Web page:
Goshen drops bid for law to protect performing animals

Goshen town officials have shelved a proposed local law regulating animal performances.

February 24, 2001

The Times Herald-Record

By Christopher Mele


The Goshen Town Board has dropped further consideration of a controversial law aimed at protecting animals from abuse at rodeos and other events.

The so-called performing-animals law ignited a fury of responses from animal-rights activists who supported it and from rodeo operators, cowboys and farmers who opposed it.

More than 200 people packed a public hearing last month on the measure, which proposed banning mechanical devices, such as electric prods and flank straps, to get animals to perform.

The proposal was sparked, in part, because Silent Farm in Goshen hosts an annual charity fund-raising rodeo. Animal-rights supporters maintain that rodeos in general are barbaric.

Silent Farm's owners and its rodeo operator said the animals are well-treated and not subjected to abuses.

Goshen Supervisor Frank Romano said town officials agreed Thursday night that existing state and federal protections are adequate to address allegations of animal cruelty.

"The board felt there was no need to create a new level of oversight,'' he said. "Sometimes you can create too many layers of government and actually make things worse."

Councilwoman Honey Bernstein said she learned a lot about how rodeo operators run their business and about the devices they use to control horses and steers. She said testimony showed rodeos are not a sport in which animals are widely abused.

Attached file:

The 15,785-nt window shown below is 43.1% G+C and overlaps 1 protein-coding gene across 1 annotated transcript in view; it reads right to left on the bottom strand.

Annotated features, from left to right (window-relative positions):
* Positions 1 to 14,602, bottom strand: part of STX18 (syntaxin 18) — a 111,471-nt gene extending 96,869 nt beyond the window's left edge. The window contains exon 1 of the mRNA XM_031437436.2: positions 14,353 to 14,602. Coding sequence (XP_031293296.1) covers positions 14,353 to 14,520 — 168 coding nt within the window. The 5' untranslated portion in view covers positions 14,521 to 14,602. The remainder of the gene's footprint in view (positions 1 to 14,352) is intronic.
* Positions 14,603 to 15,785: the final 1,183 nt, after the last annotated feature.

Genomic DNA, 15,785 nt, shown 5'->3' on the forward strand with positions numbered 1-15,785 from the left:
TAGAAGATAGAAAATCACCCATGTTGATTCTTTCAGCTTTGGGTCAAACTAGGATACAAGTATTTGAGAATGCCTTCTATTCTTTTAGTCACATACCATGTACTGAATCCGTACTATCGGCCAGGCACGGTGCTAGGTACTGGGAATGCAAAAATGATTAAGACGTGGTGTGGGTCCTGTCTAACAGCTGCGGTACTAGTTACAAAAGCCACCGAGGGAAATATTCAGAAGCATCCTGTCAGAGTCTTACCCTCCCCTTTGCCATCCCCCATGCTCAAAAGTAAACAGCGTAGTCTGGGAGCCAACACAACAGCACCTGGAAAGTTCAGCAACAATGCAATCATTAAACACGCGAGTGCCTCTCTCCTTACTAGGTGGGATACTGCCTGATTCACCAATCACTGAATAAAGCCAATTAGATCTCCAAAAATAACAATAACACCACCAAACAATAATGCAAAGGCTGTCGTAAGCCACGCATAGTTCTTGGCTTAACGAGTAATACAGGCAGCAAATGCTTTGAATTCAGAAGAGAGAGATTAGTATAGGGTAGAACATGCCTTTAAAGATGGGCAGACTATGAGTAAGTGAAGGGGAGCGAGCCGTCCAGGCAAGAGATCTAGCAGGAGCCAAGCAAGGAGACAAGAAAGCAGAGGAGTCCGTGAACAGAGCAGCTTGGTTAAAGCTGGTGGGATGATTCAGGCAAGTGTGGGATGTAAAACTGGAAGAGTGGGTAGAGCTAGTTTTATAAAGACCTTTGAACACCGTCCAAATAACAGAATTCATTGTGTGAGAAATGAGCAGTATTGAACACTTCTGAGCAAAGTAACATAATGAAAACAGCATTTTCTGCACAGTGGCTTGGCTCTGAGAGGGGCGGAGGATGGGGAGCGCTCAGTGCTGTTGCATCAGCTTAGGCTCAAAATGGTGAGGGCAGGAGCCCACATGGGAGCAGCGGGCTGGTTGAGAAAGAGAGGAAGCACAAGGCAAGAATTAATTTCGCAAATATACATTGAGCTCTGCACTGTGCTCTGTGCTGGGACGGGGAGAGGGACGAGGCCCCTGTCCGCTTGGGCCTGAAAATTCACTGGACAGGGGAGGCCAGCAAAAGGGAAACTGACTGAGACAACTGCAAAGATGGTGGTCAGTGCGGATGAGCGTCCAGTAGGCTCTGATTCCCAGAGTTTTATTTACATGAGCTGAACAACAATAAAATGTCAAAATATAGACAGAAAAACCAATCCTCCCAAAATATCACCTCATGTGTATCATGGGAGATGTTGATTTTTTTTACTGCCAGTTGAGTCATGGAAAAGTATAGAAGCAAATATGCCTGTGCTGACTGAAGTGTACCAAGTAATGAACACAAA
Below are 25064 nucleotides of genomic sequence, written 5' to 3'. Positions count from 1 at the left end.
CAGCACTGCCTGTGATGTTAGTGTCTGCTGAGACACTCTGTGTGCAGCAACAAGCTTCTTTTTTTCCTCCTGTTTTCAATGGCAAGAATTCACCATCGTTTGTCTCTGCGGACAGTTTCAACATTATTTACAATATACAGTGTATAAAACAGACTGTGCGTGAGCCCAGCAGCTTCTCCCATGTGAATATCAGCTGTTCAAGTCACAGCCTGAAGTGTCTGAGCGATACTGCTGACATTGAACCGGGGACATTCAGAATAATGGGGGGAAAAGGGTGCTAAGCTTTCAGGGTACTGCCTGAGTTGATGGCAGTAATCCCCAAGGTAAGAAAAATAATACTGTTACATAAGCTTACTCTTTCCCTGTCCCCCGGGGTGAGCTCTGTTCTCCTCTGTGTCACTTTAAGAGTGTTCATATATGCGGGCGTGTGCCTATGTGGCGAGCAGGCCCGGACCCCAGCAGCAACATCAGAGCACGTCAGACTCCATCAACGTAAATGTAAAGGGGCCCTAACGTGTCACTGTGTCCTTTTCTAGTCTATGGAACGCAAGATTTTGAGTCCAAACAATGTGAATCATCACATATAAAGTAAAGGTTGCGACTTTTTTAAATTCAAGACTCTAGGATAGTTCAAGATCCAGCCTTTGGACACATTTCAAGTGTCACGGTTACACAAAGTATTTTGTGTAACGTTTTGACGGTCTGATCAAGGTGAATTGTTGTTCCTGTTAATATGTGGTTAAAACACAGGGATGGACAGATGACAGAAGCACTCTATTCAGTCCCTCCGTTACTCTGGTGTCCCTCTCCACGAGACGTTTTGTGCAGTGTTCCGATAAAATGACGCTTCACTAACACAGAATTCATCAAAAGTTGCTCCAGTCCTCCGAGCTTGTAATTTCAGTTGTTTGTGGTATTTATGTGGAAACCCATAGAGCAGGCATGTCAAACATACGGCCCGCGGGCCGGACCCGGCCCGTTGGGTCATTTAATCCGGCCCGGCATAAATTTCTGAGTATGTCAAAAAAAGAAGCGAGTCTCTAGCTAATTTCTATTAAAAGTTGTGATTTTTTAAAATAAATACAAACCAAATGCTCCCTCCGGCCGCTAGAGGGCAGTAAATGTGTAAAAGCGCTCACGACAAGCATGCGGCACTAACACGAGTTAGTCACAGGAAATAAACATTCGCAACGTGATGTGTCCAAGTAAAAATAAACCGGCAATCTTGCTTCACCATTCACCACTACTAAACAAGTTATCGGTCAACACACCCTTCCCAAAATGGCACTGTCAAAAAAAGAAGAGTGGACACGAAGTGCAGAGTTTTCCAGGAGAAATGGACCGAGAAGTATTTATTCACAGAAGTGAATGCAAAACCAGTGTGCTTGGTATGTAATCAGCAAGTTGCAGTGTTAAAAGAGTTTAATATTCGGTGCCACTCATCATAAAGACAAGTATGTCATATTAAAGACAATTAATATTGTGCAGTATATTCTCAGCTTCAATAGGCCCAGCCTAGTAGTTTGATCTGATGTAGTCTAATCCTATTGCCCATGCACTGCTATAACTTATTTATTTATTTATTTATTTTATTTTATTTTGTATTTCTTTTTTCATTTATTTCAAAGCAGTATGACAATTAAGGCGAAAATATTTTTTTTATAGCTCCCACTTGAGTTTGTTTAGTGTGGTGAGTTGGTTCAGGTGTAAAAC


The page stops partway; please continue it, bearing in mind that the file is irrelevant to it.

Debra Corr, president of the Mid-Hudson Horse Trails Association and trails chairwoman for the Orange County Horse Council was thankful that the issue had been closed.

"I'm really glad that they made this decision and I think it's the best thing for our community,'' she said.

However, an animal-rights activist who spearheaded the proposal vowed her fight was far from over.

"I don't care how long it takes,'' said Molly Hamilton-Mann, president of ROAR, Recognition of Animal Rights.

Hamilton-Mann said she was disappointed in the town's decision and said it acted too hastily before listening to all the evidence.

She had arranged for Steve Hindi, president of Chicago-based SHARK, Showing Animals Respect and Kindness, to bring to Goshen this week a truck with four large video screens that displayed examples of animal cruelty at rodeos.

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